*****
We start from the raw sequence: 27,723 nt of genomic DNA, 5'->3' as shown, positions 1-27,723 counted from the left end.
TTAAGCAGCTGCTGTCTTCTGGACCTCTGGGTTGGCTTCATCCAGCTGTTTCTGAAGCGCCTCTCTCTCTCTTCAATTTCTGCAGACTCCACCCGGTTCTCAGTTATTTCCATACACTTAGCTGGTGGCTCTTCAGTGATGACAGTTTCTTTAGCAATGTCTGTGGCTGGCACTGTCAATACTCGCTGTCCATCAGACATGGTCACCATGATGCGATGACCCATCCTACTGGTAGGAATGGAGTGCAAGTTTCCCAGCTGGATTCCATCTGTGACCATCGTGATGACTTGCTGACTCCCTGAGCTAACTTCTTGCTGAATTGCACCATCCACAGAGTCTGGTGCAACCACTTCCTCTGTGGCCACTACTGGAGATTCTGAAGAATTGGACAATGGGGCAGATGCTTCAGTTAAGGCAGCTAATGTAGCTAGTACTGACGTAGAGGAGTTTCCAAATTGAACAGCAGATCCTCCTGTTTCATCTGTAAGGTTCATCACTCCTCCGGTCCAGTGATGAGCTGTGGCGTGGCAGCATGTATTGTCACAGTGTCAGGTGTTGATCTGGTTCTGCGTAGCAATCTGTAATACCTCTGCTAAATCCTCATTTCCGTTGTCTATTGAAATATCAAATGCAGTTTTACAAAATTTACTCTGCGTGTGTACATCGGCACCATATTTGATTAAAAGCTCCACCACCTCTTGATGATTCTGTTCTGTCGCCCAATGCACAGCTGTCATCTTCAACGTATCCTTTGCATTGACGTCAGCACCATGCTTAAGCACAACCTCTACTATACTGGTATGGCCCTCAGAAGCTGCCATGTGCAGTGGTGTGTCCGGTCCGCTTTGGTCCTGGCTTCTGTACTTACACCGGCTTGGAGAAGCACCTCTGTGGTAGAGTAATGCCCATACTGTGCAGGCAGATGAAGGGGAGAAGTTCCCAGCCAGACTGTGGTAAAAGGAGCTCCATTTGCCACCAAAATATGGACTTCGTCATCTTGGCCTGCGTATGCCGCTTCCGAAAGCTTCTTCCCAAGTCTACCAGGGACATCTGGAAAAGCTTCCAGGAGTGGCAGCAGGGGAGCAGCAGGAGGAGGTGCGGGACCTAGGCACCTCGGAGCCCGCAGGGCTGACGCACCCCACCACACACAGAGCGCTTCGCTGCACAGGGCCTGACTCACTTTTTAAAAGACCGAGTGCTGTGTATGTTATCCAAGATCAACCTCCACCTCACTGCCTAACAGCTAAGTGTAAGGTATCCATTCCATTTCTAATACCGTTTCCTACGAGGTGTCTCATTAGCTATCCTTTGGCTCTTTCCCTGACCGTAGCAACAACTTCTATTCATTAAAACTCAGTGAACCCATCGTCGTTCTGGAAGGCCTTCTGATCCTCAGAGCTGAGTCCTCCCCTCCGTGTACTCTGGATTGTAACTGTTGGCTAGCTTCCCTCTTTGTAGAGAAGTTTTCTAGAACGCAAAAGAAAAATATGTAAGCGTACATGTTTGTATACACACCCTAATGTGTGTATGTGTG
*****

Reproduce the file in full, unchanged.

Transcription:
We start from the raw sequence: 27,723 nt of genomic DNA, 5'->3' as shown, positions 1-27,723 counted from the left end.
TTAAGCAGCTGCTGTCTTCTGGACCTCTGGGTTGGCTTCATCCAGCTGTTTCTGAAGCGCCTCTCTCTCTCTTCAATTTCTGCAGACTCCACCCGGTTCTCAGTTATTTCCATACACTTAGCTGGTGGCTCTTCAGTGATGACAGTTTCTTTAGCAATGTCTGTGGCTGGCACTGTCAATACTCGCTGTCCATCAGACATGGTCACCATGATGCGATGACCCATCCTACTGGTAGGAATGGAGTGCAAGTTTCCCAGCTGGATTCCATCTGTGACCATCGTGATGACTTGCTGACTCCCTGAGCTAACTTCTTGCTGAATTGCACCATCCACAGAGTCTGGTGCAACCACTTCCTCTGTGGCCACTACTGGAGATTCTGAAGAATTGGACAATGGGGCAGATGCTTCAGTTAAGGCAGCTAATGTAGCTAGTACTGACGTAGAGGAGTTTCCAAATTGAACAGCAGATCCTCCTGTTTCATCTGTAAGGTTCATCACTCCTCCGGTCCAGTGATGAGCTGTGGCGTGGCAGCATGTATTGTCACAGTGTCAGGTGTTGATCTGGTTCTGCGTAGCAATCTGTAATACCTCTGCTAAATCCTCATTTCCGTTGTCTATTGAAATATCAAATGCAGTTTTACAAAATTTACTCTGCGTGTGTACATCGGCACCATATTTGATTAAAAGCTCCACCACCTCTTGATGATTCTGTTCTGTCGCCCAATGCACAGCTGTCATCTTCAACGTATCCTTTGCATTGACGTCAGCACCATGCTTAAGCACAACCTCTACTATACTGGTATGGCCCTCAGAAGCTGCCATGTGCAGTGGTGTGTCCGGTCCGCTTTGGTCCTGGCTTCTGTACTTACACCGGCTTGGAGAAGCACCTCTGTGGTAGAGTAATGCCCATACTGTGCAGGCAGATGAAGGGGAGAAGTTCCCAGCCAGACTGTGGTAAAAGGAGCTCCATTTGCCACCAAAATATGGACTTCGTCATCTTGGCCTGCGTATGCCGCTTCCGAAAGCTTCTTCCCAAGTCTACCAGGGACATCTGGAAAAGCTTCCAGGAGTGGCAGCAGGGGAGCAGCAGGAGGAGGTGCGGGACCTAGGCACCTCGGAGCCCGCAGGGCTGACGCACCCCACCACACACAGAGCGCTTCGCTGCACAGGGCCTGACTCACTTTTTAAAAGACCGAGTGCTGTGTATGTTATCCAAGATCAACCTCCACCTCACTGCCTAACAGCTAAGTGTAAGGTATCCATTCCATTTCTAATACCGTTTCCTACGAGGTGTCTCATTAGCTATCCTTTGGCTCTTTCCCTGACCGTAGCAACAACTTCTATTCATTAAAACTCAGTGAACCCATCGTCGTTCTGGAAGGCCTTCTGATCCTCAGAGCTGAGTCCTCCCCTCCGTGTACTCTGGATTGTAACTGTTGGCTAGCTTCCCTCTTTGTAGAGAAGTTTTCTAGAACGCAAAAGAAAAATATGTAAGCGTACATGTTTGTATACACACCCTAATGTGTGTATGTGTG